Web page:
Building work that had been due to start on older inpatient units - after they were identified as being a fire risk - has now been put on hold as more ambitious plans for the entire site are explored.
Since December, admission to four of the units had been paused, the number of patients gradually reduced and staff redeployed.
Now, the number of patients remaining in the block is in single figures and it is expected they will all have been discharged by the end of June.
The empty wards had led some to fear that the hospital would close for good.
But last week, at NHS Forth Valley s board meeting, it was revealed thatit will be part of the Scottish Government’s new capital investment programme for upgrading or renewal.
That means they will have the means to create a masterplan for the entire site - and their aim is to improve and expand services, involving local staff, GP practices, NHS Forth Valley, Falkirk Health and Social Care staff and Falkirk Council.
Patricia Cassidy, director of the Falkirk Health and Social Care Partnership said: “There are now real opportunities to look at how we could bring together a wider range of health, social care and community services together on the Falkirk Community Hospital site to create more joined up and seamless care for local people.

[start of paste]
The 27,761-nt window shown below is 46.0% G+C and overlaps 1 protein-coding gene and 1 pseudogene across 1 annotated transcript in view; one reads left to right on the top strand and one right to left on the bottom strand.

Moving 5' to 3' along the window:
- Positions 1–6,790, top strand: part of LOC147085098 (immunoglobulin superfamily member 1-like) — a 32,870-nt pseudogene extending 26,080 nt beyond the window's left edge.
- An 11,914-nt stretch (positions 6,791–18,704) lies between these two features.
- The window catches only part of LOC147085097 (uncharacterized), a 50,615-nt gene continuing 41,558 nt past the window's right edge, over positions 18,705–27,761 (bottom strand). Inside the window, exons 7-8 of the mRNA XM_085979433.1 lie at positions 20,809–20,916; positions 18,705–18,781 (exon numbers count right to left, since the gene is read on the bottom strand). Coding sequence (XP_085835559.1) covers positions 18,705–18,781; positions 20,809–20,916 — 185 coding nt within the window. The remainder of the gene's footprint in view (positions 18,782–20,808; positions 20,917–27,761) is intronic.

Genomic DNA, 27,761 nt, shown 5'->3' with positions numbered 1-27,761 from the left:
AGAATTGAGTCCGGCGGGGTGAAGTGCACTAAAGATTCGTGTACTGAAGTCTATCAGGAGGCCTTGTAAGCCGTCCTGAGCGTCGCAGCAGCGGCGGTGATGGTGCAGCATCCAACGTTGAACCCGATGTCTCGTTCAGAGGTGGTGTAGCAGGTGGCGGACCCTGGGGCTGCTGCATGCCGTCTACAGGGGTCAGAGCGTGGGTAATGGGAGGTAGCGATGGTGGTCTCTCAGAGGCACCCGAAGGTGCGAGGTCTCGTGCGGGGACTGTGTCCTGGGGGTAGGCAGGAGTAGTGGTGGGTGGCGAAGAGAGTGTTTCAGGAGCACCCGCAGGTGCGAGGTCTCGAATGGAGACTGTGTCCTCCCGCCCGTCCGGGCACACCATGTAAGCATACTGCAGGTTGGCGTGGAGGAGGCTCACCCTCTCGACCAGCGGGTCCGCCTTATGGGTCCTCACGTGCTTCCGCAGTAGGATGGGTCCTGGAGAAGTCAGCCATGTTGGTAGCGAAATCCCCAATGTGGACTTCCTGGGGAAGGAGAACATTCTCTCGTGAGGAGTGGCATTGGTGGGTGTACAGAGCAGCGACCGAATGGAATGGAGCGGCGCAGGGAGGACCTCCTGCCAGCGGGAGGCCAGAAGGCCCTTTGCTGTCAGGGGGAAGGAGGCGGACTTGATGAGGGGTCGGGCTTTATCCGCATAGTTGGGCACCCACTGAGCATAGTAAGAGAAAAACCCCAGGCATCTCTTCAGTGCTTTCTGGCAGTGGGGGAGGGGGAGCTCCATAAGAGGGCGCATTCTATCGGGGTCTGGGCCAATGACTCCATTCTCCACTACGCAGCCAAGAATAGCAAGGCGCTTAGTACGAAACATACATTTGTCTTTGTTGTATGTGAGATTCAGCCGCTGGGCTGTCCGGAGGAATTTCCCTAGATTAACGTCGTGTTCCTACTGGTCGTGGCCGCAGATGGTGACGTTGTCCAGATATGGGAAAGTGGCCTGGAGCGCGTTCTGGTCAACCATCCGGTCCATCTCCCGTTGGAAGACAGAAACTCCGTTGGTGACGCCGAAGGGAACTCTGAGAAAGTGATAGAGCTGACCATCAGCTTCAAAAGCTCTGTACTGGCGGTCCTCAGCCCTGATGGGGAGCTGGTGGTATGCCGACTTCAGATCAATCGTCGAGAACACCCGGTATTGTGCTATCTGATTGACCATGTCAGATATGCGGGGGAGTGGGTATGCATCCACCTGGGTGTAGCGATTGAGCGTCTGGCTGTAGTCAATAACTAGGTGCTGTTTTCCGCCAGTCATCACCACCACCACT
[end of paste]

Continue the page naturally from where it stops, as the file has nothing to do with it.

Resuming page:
“This is really exciting for all of the partners involved and by working together we can develop high-quality services and facilities which meet the current and future health and care needs of local people.”
At the moment, Falkirk Community Hospital - formerly Falkirk Royal Infirmary - provides a range of outpatient, inpatient and day case services for local people.
It also provides some services, such as ophthalmology, for patients from across Forth Valley and houses other support services and offices as well as a local GP Practice (Westburn Medical Practice).
The masterplan will look at how to make the best use of the site, located close to Falkirk town centre.
The proposal is that it will include a new-build intermediate care facility, which will provide support for people leaving hospital and help them regain their independence.
They also hope the site will provide additional theatre sessions to carry out thousands of extra eye operations each year.
The Westburn building has been earmarked as a new home for outpatient physiotherapy services for Falkirk people with musculoskeletal issues, which lost its base in Forth Valley Royal Hospital when the new urgent care centre opened.
The move will also free up space in FVRH to expand the centre which provides advice, care and treatment for people with urgent but not life-threatening illnesses and injuries.
Councillor Cecil Meiklejohn, leader of Falkirk Council said: “It’s a very positive move to see this site being progressed as it will benefit our communities enormously.
"It has a real potential to enhance services locally and we look forward to working with our colleagues in social care and health in delivering something of real value.”